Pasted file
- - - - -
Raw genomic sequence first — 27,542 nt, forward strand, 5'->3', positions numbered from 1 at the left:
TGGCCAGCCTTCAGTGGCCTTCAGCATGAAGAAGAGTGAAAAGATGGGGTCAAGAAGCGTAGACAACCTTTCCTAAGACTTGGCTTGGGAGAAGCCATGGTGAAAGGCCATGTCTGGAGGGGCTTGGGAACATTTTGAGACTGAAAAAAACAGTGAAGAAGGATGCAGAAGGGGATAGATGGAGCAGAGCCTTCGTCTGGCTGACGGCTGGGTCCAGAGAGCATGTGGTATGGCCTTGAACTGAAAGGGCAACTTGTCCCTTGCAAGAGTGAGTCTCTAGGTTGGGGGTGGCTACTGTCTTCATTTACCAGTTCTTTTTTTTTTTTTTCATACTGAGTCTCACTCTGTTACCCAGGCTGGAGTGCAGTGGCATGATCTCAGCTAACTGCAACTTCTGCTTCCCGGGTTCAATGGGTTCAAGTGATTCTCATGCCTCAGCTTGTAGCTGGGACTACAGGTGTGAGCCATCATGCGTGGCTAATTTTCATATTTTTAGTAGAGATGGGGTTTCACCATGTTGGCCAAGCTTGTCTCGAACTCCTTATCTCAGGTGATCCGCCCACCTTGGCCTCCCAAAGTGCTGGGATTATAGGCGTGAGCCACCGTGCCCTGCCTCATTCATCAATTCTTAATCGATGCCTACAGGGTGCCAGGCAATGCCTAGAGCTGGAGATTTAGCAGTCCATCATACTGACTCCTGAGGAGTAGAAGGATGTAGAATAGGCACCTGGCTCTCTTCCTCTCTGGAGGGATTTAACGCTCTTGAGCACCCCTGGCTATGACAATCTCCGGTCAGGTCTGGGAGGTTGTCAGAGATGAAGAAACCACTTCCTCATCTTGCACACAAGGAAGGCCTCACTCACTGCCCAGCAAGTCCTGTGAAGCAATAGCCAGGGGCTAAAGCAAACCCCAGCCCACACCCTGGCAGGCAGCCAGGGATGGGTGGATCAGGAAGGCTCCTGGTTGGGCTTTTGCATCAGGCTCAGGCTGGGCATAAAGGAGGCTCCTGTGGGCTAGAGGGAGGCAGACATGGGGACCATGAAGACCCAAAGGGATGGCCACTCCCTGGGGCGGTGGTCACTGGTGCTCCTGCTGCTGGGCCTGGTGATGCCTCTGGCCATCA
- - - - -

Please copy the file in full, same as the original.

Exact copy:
Raw genomic sequence first — 27,542 nt, forward strand, 5'->3', positions numbered from 1 at the left:
TGGCCAGCCTTCAGTGGCCTTCAGCATGAAGAAGAGTGAAAAGATGGGGTCAAGAAGCGTAGACAACCTTTCCTAAGACTTGGCTTGGGAGAAGCCATGGTGAAAGGCCATGTCTGGAGGGGCTTGGGAACATTTTGAGACTGAAAAAAACAGTGAAGAAGGATGCAGAAGGGGATAGATGGAGCAGAGCCTTCGTCTGGCTGACGGCTGGGTCCAGAGAGCATGTGGTATGGCCTTGAACTGAAAGGGCAACTTGTCCCTTGCAAGAGTGAGTCTCTAGGTTGGGGGTGGCTACTGTCTTCATTTACCAGTTCTTTTTTTTTTTTTTCATACTGAGTCTCACTCTGTTACCCAGGCTGGAGTGCAGTGGCATGATCTCAGCTAACTGCAACTTCTGCTTCCCGGGTTCAATGGGTTCAAGTGATTCTCATGCCTCAGCTTGTAGCTGGGACTACAGGTGTGAGCCATCATGCGTGGCTAATTTTCATATTTTTAGTAGAGATGGGGTTTCACCATGTTGGCCAAGCTTGTCTCGAACTCCTTATCTCAGGTGATCCGCCCACCTTGGCCTCCCAAAGTGCTGGGATTATAGGCGTGAGCCACCGTGCCCTGCCTCATTCATCAATTCTTAATCGATGCCTACAGGGTGCCAGGCAATGCCTAGAGCTGGAGATTTAGCAGTCCATCATACTGACTCCTGAGGAGTAGAAGGATGTAGAATAGGCACCTGGCTCTCTTCCTCTCTGGAGGGATTTAACGCTCTTGAGCACCCCTGGCTATGACAATCTCCGGTCAGGTCTGGGAGGTTGTCAGAGATGAAGAAACCACTTCCTCATCTTGCACACAAGGAAGGCCTCACTCACTGCCCAGCAAGTCCTGTGAAGCAATAGCCAGGGGCTAAAGCAAACCCCAGCCCACACCCTGGCAGGCAGCCAGGGATGGGTGGATCAGGAAGGCTCCTGGTTGGGCTTTTGCATCAGGCTCAGGCTGGGCATAAAGGAGGCTCCTGTGGGCTAGAGGGAGGCAGACATGGGGACCATGAAGACCCAAAGGGATGGCCACTCCCTGGGGCGGTGGTCACTGGTGCTCCTGCTGCTGGGCCTGGTGATGCCTCTGGCCATCA